MANILA, Philippines — Groups on Wednesday condemned the shoot-to-kill order given by the Cordillera police on an indigenous group leader who had been tagged in a murder case in 2018, urging authorities to recall the pronouncement which they fear could put his life in peril.
Windel Bolinget, who heads the Cordillera Peoples Alliance, was among nine others included in an arrest warrant issued by Judge Sharon Rose Saracin of the Tagum City Regional Trial Court in September 2020.
He had since said that he had never been in the place of the incident in 2018, and vowed to exhaust legal remedies to clear his name. Despite this, police in the region had been told to follow the order should he resist arrest, the same that President Rodrigo Duterte had told cops before.
In a statement, Sandugo, a movement of Moro and Indigenous Peoples for self-determination, called the order by Cordillera Police Regional Director R’win Pagkalinawan as “extremely unbecoming, even criminal” to deny Bolinget of proving his innocence.
“He (Bolinget) is not a murderer,” the group said. “He is an activist vocal on the government’s inefficiency to effectively respond to the pandemic..it is open season for the harassment and murder of leaders like Bolinget.”
In Congress, Rep. Carlos Isagani (Bayan Muna), said the Philippine National Police would have to answer should anything happen to Bolinget, his relatives and those close to him because of the shoot-to-kill order.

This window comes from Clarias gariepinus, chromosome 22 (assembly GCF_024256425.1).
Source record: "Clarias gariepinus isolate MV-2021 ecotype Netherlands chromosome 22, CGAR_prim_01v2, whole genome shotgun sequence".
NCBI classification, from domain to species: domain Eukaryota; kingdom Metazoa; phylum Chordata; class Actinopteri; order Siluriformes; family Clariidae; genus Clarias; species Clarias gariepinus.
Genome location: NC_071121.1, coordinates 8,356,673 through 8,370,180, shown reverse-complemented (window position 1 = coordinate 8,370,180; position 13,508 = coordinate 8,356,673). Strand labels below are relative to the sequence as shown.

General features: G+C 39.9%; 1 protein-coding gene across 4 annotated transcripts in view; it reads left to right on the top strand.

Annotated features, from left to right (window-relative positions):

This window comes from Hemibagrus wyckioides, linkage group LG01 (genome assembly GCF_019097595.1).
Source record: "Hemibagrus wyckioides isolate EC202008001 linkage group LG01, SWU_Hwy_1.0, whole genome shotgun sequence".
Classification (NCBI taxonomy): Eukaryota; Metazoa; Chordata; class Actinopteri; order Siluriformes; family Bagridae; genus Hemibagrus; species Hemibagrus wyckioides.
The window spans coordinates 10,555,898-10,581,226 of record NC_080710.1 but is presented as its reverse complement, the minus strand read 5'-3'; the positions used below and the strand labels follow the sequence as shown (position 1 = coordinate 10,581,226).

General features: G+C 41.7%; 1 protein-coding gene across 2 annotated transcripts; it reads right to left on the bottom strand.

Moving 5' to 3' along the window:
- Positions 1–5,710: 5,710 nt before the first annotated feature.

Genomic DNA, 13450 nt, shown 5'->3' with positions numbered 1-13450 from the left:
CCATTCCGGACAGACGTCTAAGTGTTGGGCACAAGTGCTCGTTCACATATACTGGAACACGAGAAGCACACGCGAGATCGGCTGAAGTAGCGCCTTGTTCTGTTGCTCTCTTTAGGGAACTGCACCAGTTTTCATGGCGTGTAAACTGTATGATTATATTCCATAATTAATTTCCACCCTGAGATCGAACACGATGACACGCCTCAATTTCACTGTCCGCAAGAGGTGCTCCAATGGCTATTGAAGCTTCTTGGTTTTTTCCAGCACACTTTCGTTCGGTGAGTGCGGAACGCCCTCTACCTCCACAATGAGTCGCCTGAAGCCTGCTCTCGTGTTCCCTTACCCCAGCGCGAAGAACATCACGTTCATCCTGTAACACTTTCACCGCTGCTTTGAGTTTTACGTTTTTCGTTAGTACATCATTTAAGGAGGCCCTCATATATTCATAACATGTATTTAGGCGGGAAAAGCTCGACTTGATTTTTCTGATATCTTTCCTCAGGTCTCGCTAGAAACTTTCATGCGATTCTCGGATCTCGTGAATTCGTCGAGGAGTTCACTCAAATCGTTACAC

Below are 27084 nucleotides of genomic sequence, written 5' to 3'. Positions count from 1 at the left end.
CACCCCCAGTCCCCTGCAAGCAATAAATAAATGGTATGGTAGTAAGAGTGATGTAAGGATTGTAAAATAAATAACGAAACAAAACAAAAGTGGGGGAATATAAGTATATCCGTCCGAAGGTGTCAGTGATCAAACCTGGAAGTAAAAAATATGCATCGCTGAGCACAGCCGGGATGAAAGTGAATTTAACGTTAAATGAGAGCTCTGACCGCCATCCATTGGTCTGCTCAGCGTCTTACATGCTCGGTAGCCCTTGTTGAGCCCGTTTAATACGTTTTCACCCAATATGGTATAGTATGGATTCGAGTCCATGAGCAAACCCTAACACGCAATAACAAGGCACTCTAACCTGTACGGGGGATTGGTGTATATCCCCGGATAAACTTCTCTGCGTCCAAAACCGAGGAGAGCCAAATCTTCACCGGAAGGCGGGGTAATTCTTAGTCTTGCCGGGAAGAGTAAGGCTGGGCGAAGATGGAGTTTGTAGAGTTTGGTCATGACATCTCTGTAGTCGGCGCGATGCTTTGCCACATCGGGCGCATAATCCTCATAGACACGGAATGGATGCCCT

“The police and the AFP are now really riding roughshod trampling the rights of human rights defenders and the people in general,” he said. “The PNP should immediately revoke [this] against Windel, who is charged with clearly trumped up charges.”
The labor group Kilusang Mayo Uno said Bolinget has been a long-time IP activist who had opposed mining by foreign companies, logging and other cases involving their ancestral land.
“We stand that Bolinget is innocent,” said KMU’s Elmer Labog in a statement. “We demand the junking of the shoot-to-kill order..we demand the dropping of the bounty.”
Orders such as this had come originally come from Duterte, who in April 2020, told state forces to shoot dead those who would violate quarantine curbs and disrupt order amid the coronavirus pandemic.
By December, he would repeat this remark, saying he has no regard for human rights as is shown in his anti-drug war that has killed thousands and despite international criticism, would remain relentless according to him up until the end of his term.
The kind of language that the president has adopted in his four years in office has long been pointed out by critics and the human rights commission as something that encourages a culture within the police force that has often led to cases of brutality.
Christmas last year in the Philippines had been marred by the brutal shooting in broad daylight of a cop who was off duty in Tarlac.
The PNP and the administration have sought to deny that the such behavior is common in the police, painting it as an isolated incident despite the string of documented cases that cops had figured in 2020 alone.
Both the police leadership and the administration have also rejected calls for reforms in the law enforcement body, signaling that such cases resulting in abuse if not remedied, are most likely to continue. — with reports from Gaea Katreena Cabico and James Relativo
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